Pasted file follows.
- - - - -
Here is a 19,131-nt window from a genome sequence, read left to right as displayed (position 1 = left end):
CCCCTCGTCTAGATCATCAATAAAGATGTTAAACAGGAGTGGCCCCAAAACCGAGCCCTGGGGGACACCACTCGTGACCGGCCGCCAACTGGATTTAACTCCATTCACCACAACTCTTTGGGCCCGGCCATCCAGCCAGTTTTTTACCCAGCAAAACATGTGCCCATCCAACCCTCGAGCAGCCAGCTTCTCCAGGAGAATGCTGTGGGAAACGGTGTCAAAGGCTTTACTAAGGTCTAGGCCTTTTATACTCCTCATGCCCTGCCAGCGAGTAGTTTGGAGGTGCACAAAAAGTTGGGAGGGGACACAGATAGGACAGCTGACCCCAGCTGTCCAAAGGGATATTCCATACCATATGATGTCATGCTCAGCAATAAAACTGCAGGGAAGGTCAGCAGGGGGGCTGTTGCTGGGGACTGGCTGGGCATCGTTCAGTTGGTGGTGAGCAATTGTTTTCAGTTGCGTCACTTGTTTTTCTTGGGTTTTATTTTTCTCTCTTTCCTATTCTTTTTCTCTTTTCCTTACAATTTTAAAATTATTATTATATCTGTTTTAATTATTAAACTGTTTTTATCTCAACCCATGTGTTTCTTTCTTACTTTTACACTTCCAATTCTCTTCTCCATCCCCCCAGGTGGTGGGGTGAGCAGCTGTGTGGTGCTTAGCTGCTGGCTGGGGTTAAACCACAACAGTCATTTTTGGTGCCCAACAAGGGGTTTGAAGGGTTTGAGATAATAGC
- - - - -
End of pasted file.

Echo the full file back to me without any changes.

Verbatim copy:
Here is a 19,131-nt window from a genome sequence, read left to right as displayed (position 1 = left end):
CCCCTCGTCTAGATCATCAATAAAGATGTTAAACAGGAGTGGCCCCAAAACCGAGCCCTGGGGGACACCACTCGTGACCGGCCGCCAACTGGATTTAACTCCATTCACCACAACTCTTTGGGCCCGGCCATCCAGCCAGTTTTTTACCCAGCAAAACATGTGCCCATCCAACCCTCGAGCAGCCAGCTTCTCCAGGAGAATGCTGTGGGAAACGGTGTCAAAGGCTTTACTAAGGTCTAGGCCTTTTATACTCCTCATGCCCTGCCAGCGAGTAGTTTGGAGGTGCACAAAAAGTTGGGAGGGGACACAGATAGGACAGCTGACCCCAGCTGTCCAAAGGGATATTCCATACCATATGATGTCATGCTCAGCAATAAAACTGCAGGGAAGGTCAGCAGGGGGGCTGTTGCTGGGGACTGGCTGGGCATCGTTCAGTTGGTGGTGAGCAATTGTTTTCAGTTGCGTCACTTGTTTTTCTTGGGTTTTATTTTTCTCTCTTTCCTATTCTTTTTCTCTTTTCCTTACAATTTTAAAATTATTATTATATCTGTTTTAATTATTAAACTGTTTTTATCTCAACCCATGTGTTTCTTTCTTACTTTTACACTTCCAATTCTCTTCTCCATCCCCCCAGGTGGTGGGGTGAGCAGCTGTGTGGTGCTTAGCTGCTGGCTGGGGTTAAACCACAACAGTCATTTTTGGTGCCCAACAAGGGGTTTGAAGGGTTTGAGATAATAGC